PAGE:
• Daniel chapter 8 foretells of Alexander the Great 200 years in advance, with verses 7-8 referring to a male goat (symbolizing Greece) and a ram (ancient Persia and Media): "And I saw himnote  come close unto the ram, and he was moved with choler against him, and smote the ram, and brake his two horns: and there was no power in the ram to stand before him, but he cast him down to the ground, and stamped down upon him: and there was none that could deliver the ram out of his hand. Therefore the he goat waxed very great: and when he was strong, the great horn was broken; and for it came up four notable ones out of the midst of heaven." In verses 21 and 22: "And the rough goat is the king of Grecia: and the great horn that is between his eyes is the first king. Now that being broken, whereas four notable ones stood up for it, four kingdoms shall stand up out of the nation, but not in his power." After his death, the Empire was divided in four amongst his generals into the kingdoms of the Ptolemies (Egypt), Seleucids (Persia and Mesopotamia, later Syria), Attalids (Turkey), and the Antigonids (Macedonia and Syria).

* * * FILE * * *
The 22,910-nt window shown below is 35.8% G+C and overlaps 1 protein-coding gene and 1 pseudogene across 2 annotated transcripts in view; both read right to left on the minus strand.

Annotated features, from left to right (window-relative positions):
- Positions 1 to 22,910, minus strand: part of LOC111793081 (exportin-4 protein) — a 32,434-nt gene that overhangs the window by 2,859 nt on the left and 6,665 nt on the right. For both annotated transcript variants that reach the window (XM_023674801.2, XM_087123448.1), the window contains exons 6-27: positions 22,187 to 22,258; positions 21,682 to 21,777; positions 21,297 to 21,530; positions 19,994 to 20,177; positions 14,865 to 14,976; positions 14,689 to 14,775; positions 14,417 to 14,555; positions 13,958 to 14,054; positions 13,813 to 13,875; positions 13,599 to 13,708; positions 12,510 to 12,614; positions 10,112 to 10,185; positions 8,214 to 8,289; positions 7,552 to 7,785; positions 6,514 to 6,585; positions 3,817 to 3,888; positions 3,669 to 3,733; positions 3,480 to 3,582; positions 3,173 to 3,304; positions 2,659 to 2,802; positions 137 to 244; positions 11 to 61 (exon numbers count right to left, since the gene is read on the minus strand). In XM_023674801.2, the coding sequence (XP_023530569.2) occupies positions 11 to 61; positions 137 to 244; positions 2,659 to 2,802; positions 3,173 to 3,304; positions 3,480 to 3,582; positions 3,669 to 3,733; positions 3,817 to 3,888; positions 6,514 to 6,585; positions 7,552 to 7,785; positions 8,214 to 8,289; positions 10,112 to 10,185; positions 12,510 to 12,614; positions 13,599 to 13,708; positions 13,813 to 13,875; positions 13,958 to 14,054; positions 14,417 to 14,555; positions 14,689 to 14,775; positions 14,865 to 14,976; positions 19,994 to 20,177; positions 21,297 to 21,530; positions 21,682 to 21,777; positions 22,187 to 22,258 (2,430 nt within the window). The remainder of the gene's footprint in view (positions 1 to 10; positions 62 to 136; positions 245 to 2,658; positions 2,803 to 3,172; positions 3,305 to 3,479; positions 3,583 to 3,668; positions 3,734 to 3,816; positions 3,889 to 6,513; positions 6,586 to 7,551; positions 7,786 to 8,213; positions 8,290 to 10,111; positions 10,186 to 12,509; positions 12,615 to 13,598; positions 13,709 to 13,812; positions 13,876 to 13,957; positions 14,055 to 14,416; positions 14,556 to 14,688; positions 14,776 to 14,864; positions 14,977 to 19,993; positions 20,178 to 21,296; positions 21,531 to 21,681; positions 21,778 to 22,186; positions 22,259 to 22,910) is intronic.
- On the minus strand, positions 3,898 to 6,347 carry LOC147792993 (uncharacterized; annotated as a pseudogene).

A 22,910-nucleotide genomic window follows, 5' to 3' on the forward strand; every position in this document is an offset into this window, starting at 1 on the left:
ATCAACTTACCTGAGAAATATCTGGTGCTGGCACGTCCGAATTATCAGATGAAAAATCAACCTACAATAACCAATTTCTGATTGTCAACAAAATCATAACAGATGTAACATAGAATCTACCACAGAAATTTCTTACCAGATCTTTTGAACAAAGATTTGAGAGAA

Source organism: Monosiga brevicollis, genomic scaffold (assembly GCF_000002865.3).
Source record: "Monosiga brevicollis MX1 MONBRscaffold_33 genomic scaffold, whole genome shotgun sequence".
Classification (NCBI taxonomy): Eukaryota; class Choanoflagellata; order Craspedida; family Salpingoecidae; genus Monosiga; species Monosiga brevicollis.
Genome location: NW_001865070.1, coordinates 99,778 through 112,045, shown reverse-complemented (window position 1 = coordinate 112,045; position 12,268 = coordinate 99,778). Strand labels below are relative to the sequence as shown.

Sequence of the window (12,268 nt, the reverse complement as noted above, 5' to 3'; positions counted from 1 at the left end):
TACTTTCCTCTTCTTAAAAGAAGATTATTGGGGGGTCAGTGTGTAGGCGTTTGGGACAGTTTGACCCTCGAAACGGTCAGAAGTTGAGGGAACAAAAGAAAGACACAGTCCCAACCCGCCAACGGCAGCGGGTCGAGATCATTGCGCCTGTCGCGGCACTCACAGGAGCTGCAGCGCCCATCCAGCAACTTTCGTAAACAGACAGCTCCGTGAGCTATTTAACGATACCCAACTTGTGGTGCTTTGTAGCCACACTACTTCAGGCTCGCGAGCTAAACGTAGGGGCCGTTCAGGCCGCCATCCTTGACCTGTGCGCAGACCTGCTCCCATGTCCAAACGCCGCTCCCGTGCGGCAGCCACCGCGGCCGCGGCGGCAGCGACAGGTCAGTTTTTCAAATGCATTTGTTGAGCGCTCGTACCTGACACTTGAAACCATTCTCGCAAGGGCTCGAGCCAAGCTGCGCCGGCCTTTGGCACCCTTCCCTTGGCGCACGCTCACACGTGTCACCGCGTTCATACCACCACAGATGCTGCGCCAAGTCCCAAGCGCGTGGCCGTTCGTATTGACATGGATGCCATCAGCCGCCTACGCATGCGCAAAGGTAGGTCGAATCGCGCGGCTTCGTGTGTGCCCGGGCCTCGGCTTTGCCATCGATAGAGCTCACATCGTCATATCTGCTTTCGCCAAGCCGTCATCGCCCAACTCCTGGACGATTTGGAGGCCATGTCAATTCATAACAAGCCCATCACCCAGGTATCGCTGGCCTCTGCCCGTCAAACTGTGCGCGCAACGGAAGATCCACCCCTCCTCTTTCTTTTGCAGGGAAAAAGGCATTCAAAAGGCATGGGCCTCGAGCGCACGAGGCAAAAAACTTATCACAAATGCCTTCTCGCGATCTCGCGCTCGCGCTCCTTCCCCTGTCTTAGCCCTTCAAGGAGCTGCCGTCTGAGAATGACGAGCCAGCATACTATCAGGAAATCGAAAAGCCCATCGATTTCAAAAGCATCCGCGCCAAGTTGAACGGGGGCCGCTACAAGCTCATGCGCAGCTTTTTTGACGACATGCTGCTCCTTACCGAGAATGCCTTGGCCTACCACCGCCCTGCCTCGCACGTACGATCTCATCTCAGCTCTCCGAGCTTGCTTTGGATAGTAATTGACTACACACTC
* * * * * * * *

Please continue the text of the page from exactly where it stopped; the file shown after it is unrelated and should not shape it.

• Daniel 9:24-26 is believed to be talking about the coming of Jesus Christ in most Christian interpretations, with verse 27 referring to the coming of The Antichrist.
    • Daniel chapter 11 foretells events that the kings in the coming years will do in regard to the history of God's people Israel, including the appearance of King Antiochus IV and his setting up the "abomination of desolation" in the deuterocanonical books of 1st and 2nd Maccabees, and even possibly the appearance of The Antichrist, as interpreted by certain Christian Bible students.
  • Forgot I Could Change the Rules: Averted. King Darius attempts this to try saving Daniel from his sentence, but is reminded by his advisors that even the king cannot annul his own decrees once they are passed. This causes a problem when he's tricked into passing a law that ends up ordering the death of his favorite advisor Daniel.
  • Gainax Ending: The first half of the book chronicles the adventures of Daniel and his friends in Babylon. The latter half of the book is about visions Daniel receives of the future, which get just as odd as the Book of Revelation.
  • Hoist by His Own Petard: Darius's advisors trick him into ordering Daniel to be thrown into a den of lions. When Daniel is found alive, Darius orders those same advisors to be thrown to the lions instead.
  • Honor Before Reason: Several times by the protagonists, even when their life is on the line. When ordered to bow to a large statue, the three friends refuse to bow. When told that praising God and not the king will be punished with death, Daniel openly prays anyway and is arrested.